Coincidentally, Dan’s interest was also piqued in January 1965 upon reading the same Reader’s Digest article as the Lagina brothers. The US Army veteran handed the article over to his wife and insisted that there was treasure on Oak Island and he would be “instrumental” in getting it – the rest, as they say, was history.
After sacrificing his prosperous Miami-based contracting business and pretty much leaving everything behind, Dan met Robert Restall – who was mentioned in the article along with his family – and asked how he could be of help. At the time, Robert was the person leading the search on Oak Island. In a devastating accident, he was one of four people who died of gas poisoning shortly afterwards, the official story being that they were “overcome” by the fumes of the gasoline-powered pump they were using while digging for treasure.
However, Dan was undeterred by the tragic events and the supposed curse of Oak Island. 1967 was the year the avid treasure hunter formed a syndicate to explore the place, and two years later, he and David Tobias formed a partnership and bought up much of the island. In 1970, Dan moved his wife and three children to Oak Island, and got straight into the swing of things.
For years or even decades, those who came to Oak Island focused on the famous Money Pit. However, Dan took a different approach, and dug a 235ft shaft close to the Pit which he named Borehole 10-X. The name will ring bells with viewers of TCOI, as it features heavily on the show. In a nerve-wracking turn of events, Dan almost became the seventh victim of Oak Island while exploring in the borehole.
When the initial excavation was complete, Dan, who had lowered a camera into the shaft, discovered a possible lost treasure chamber. While capturing images of human remains and man-made objects that included possible treasure chests, the shaft began collapsing around the explorer, who was winched to the surface in the nick of time, and suffered no serious injuries.
JUST IN: The Friends of Oak Island Society says well-known treasure hunter Dan Blankenship has died. pic.twitter.com/JfEkG0HQtc
— CTV Atlantic (@CTVAtlantic) March 18, 2019
The following decades were marred by expensive legal battles pertaining to ownership of the island, which drained Dan’s finances and hindered his expeditions. One such battle with his one-time partner and fellow treasure hunter Fred Nolan, who had independently bought parts of the island, lasted a staggering 40 years or more, with both parties only reaching an agreement in 2015 with help from the Lagina brothers.
Sadly, Dan never discovered the fabled treasure of Oak Island, although he did find man-made artifacts of historical importance and, thanks to his collection of thousands of documents, was able to compile an in-depth history of the island. Dan’s partner, David Tobias, sold his share of the island to the Lagina brothers in 2006 due to the lack of treasure. Sources describe Dan as a father figure to Rick and Marty who, with his lifetime of knowledge, proved himself to be of invaluable help to the dynamic duo.
Fake Documents Controversy
Independent researchers such as Zena Halpern and John O’Brien, have always played a big part in TCOI, keeping viewers on the edge of their seats with their interesting theories. In December 2018, however, it was revealed that some documents featured on the show were fake, casting doubt on the series’ authenticity, and the integrity of its cast members.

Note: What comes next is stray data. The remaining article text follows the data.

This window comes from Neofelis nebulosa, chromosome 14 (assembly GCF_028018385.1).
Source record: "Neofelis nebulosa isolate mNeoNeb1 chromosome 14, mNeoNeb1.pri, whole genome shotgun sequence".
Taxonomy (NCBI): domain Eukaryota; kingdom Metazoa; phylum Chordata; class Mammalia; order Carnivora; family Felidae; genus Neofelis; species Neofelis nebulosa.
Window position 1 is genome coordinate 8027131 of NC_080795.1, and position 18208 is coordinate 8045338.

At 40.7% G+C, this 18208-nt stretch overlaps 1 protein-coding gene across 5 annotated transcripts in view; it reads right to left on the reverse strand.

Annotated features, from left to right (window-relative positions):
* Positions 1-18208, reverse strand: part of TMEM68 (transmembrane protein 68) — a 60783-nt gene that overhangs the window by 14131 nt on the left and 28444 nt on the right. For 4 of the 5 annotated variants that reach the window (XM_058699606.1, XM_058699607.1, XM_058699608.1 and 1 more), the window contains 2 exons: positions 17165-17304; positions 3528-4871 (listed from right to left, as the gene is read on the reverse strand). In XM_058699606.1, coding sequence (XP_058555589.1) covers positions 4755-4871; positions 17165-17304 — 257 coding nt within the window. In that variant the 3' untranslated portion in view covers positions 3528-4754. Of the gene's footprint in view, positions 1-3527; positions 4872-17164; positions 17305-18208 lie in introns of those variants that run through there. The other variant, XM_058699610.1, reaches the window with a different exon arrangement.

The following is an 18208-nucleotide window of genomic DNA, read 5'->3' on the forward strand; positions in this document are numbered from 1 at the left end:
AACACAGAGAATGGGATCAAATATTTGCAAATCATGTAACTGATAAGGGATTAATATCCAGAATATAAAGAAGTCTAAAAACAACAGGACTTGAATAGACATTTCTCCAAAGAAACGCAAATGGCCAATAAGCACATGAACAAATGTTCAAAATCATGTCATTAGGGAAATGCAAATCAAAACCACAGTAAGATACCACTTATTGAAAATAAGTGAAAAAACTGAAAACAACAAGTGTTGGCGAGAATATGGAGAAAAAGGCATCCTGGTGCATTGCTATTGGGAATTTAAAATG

The author and researcher Jason Colavito was one of many interested parties who wrote about the incident in his blog. Donald Ruh, the author of “The Scrolls of Onteora”, confirmed that a hand-drawn French-language map of Oak Island – allegedly a copy of a map used in the Middle Ages by the Knights Templar – was fake.
This map was presented to the Lagina brothers by Zena, who claimed that it was related to a “Templar document”, also referred to as a “Cremona document”. The Oak Island map and Cremona document featured heavily in Zena’s 2017 book, “The Templar Mission to Oak Island and Beyond: The Search for Ancient Secrets: Shocking Revelations of a 12th Century Manuscript”.
Donald inherited the map and document from his work colleague and lifelong friend Bill Jackson, who died in 2000, and would later share both with Zena. Bill purchased the Cremona document bill in Rome in 1971, and acquired the Oak Island map 23 years later; in 2008, Bill’s estate transferred ownership of all original documents and their legal intellectual rights to Donald.
Although the story behind the fake documents is complicated and full of nuances, Donald explained that he first approached Zena for help in 2004, which led to the pair forging a close working relationship. In 2009, they formed a partnership, and signed a written agreement to write a book about their collective research on the Cremona document material Donald inherited from Bill.
Donald and Zena had a disagreement in 2015 due to the latter being in contact with an unnamed person in the TV business, who was interested in a story related to the Cremona document research. A year later, Zena decided to publish the book without Donald, and approached the Lagina brothers to share the story and appear on TCOI. Donald claims to have received no compensation for the book, or any acknowledgement for the content that Zena provided the Lagina brothers and TCOI show.
Donald previously explained that Zena was never aware that the Oak Island map had no connection to the Cremona document material or the Knights Templar. It’s believed that the Oak Island map was a fabrication created by Bill to “set up a bad guy associated with the P2 scandal in the 1970s”. The author is also quoted as saying: “Mistakes were made by the late Ms. Halpern… However, those mistakes have resulted in false information that has already been presented to the public on television with apparently more to come.”
Some viewers interpreted Donald’s explanation, and his claims that he only discovered the Oak Island map was a forgery when it was too late, as an underhanded attempt to throw the deceased Zena and Bill under the bus, without sullying his own reputation.
Perhaps viewers will never know the whole truth, but since the embarrassing blunder, the production team of TCOI has taken careful steps to ensure that no more fake documents or similar are featured on the show.